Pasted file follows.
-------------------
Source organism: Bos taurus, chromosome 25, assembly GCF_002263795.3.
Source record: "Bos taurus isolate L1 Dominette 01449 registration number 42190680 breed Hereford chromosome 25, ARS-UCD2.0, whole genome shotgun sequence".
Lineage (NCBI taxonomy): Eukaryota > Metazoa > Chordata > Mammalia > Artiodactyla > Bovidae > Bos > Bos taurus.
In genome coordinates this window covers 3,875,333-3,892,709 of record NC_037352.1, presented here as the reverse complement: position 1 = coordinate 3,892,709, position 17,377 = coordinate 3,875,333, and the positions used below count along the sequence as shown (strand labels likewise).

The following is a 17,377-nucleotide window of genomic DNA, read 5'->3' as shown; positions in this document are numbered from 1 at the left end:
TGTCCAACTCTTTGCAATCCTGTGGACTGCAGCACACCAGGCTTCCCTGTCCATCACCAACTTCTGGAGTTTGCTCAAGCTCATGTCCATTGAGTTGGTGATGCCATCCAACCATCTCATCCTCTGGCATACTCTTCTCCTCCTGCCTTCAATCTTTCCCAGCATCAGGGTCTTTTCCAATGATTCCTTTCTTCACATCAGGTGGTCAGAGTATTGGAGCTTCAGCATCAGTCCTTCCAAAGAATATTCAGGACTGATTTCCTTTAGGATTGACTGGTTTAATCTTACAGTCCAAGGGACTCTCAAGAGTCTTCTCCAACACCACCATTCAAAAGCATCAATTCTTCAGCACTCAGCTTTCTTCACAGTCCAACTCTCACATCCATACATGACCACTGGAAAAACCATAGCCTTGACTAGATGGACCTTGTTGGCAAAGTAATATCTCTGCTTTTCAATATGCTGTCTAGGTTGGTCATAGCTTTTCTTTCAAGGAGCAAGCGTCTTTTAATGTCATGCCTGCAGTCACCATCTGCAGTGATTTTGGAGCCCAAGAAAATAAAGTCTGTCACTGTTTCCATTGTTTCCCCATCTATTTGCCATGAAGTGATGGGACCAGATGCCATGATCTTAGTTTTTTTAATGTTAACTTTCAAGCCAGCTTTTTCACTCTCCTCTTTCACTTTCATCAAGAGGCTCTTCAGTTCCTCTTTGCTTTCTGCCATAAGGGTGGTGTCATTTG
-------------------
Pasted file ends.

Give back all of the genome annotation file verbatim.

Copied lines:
Source organism: Bos taurus, chromosome 25, assembly GCF_002263795.3.
Source record: "Bos taurus isolate L1 Dominette 01449 registration number 42190680 breed Hereford chromosome 25, ARS-UCD2.0, whole genome shotgun sequence".
Lineage (NCBI taxonomy): Eukaryota > Metazoa > Chordata > Mammalia > Artiodactyla > Bovidae > Bos > Bos taurus.
In genome coordinates this window covers 3,875,333-3,892,709 of record NC_037352.1, presented here as the reverse complement: position 1 = coordinate 3,892,709, position 17,377 = coordinate 3,875,333, and the positions used below count along the sequence as shown (strand labels likewise).

The following is a 17,377-nucleotide window of genomic DNA, read 5'->3' as shown; positions in this document are numbered from 1 at the left end:
TGTCCAACTCTTTGCAATCCTGTGGACTGCAGCACACCAGGCTTCCCTGTCCATCACCAACTTCTGGAGTTTGCTCAAGCTCATGTCCATTGAGTTGGTGATGCCATCCAACCATCTCATCCTCTGGCATACTCTTCTCCTCCTGCCTTCAATCTTTCCCAGCATCAGGGTCTTTTCCAATGATTCCTTTCTTCACATCAGGTGGTCAGAGTATTGGAGCTTCAGCATCAGTCCTTCCAAAGAATATTCAGGACTGATTTCCTTTAGGATTGACTGGTTTAATCTTACAGTCCAAGGGACTCTCAAGAGTCTTCTCCAACACCACCATTCAAAAGCATCAATTCTTCAGCACTCAGCTTTCTTCACAGTCCAACTCTCACATCCATACATGACCACTGGAAAAACCATAGCCTTGACTAGATGGACCTTGTTGGCAAAGTAATATCTCTGCTTTTCAATATGCTGTCTAGGTTGGTCATAGCTTTTCTTTCAAGGAGCAAGCGTCTTTTAATGTCATGCCTGCAGTCACCATCTGCAGTGATTTTGGAGCCCAAGAAAATAAAGTCTGTCACTGTTTCCATTGTTTCCCCATCTATTTGCCATGAAGTGATGGGACCAGATGCCATGATCTTAGTTTTTTTAATGTTAACTTTCAAGCCAGCTTTTTCACTCTCCTCTTTCACTTTCATCAAGAGGCTCTTCAGTTCCTCTTTGCTTTCTGCCATAAGGGTGGTGTCATTTG